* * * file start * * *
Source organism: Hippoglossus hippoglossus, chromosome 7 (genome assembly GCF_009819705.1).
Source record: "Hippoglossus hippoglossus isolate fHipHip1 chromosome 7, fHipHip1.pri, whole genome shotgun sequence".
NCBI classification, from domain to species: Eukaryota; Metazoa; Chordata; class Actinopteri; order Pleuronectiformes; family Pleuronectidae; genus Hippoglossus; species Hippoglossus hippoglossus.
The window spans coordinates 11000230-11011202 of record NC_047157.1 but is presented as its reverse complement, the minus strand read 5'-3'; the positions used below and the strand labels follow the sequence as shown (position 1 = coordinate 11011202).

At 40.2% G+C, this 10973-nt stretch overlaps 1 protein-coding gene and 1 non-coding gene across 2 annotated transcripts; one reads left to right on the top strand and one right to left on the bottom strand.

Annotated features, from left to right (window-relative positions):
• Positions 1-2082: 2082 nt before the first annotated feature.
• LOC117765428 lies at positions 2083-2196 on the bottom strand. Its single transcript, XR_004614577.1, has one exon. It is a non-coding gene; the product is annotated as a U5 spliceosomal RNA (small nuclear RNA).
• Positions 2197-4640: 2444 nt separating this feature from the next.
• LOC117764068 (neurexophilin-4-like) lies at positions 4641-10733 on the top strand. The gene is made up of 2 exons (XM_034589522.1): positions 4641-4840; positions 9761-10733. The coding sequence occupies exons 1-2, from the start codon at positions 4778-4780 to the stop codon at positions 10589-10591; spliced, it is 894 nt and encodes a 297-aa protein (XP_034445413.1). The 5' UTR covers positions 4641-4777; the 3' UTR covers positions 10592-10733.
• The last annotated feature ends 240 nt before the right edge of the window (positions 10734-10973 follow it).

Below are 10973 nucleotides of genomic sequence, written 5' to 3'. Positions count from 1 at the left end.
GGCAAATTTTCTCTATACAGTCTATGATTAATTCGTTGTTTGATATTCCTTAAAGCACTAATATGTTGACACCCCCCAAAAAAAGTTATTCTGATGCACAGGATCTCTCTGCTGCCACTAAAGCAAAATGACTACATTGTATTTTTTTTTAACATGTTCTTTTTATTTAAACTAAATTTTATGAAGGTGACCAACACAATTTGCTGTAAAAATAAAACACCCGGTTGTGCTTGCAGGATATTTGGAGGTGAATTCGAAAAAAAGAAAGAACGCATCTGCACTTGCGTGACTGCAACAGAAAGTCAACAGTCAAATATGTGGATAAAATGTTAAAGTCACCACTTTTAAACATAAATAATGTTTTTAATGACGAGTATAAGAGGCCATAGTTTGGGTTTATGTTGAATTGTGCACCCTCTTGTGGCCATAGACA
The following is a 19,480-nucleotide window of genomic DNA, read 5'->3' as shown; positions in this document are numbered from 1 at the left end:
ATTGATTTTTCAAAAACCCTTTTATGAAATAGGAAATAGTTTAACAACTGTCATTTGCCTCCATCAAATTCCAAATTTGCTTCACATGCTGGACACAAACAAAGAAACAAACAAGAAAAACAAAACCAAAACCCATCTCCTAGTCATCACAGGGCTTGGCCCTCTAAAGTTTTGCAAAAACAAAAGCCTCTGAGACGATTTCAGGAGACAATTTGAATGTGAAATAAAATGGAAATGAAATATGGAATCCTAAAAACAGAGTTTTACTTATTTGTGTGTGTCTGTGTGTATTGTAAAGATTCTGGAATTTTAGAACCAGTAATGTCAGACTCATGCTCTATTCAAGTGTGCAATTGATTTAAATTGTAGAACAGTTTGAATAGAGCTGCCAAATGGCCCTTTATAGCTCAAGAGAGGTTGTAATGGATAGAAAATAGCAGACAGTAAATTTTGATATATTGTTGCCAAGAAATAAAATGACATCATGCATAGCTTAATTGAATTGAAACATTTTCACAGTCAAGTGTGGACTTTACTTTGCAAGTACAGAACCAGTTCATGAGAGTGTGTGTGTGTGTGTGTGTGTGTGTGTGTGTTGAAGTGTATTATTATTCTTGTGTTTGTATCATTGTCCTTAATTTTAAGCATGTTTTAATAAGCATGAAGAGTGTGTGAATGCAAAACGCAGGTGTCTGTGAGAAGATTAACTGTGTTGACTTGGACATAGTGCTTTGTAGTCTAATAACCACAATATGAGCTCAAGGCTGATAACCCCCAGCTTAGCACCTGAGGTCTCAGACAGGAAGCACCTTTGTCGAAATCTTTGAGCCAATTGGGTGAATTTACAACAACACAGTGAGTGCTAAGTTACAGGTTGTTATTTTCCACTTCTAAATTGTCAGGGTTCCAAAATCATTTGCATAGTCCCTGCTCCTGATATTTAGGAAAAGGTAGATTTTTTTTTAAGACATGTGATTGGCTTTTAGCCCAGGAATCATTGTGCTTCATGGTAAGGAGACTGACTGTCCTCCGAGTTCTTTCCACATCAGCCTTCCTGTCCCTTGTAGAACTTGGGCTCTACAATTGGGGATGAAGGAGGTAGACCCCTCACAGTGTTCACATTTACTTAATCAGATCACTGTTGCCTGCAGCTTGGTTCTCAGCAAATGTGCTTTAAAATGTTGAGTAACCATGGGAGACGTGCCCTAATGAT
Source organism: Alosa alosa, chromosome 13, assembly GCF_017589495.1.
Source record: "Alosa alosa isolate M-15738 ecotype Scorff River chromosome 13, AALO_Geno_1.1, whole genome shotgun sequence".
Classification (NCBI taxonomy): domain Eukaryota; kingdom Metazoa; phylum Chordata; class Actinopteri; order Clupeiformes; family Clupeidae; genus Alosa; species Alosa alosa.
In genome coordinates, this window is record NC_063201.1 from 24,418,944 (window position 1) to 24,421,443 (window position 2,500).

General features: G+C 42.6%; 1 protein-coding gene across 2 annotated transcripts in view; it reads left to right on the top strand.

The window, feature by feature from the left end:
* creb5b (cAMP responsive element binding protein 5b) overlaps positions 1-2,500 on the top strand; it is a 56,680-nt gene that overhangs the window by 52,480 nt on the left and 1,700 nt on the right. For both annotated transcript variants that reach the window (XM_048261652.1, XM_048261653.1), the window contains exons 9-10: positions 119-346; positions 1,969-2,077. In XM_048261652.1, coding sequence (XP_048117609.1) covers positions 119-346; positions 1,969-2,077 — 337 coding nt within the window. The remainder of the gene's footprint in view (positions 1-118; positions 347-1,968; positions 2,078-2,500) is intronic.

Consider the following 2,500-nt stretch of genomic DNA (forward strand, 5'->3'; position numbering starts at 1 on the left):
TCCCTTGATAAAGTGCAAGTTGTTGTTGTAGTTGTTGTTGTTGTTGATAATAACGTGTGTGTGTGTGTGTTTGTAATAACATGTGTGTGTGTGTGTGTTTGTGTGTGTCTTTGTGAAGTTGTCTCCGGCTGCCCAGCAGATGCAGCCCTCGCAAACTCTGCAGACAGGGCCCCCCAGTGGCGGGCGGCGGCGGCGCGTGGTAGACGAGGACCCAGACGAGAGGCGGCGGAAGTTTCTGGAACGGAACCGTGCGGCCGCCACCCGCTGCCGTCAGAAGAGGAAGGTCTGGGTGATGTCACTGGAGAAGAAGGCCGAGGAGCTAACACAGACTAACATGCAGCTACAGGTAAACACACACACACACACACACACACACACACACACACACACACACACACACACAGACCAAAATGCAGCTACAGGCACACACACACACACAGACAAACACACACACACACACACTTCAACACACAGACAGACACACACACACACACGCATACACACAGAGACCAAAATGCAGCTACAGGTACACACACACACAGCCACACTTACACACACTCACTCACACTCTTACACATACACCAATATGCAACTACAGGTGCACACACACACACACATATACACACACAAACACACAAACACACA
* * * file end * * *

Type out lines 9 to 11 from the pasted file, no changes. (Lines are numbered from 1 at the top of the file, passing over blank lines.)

• Positions 2197-4640: 2444 nt separating this feature from the next.
• LOC117764068 (neurexophilin-4-like) lies at positions 4641-10733 on the top strand. The gene is made up of 2 exons (XM_034589522.1): positions 4641-4840; positions 9761-10733. The coding sequence occupies exons 1-2, from the start codon at positions 4778-4780 to the stop codon at positions 10589-10591; spliced, it is 894 nt and encodes a 297-aa protein (XP_034445413.1). The 5' UTR covers positions 4641-4777; the 3' UTR covers positions 10592-10733.
• The last annotated feature ends 240 nt before the right edge of the window (positions 10734-10973 follow it).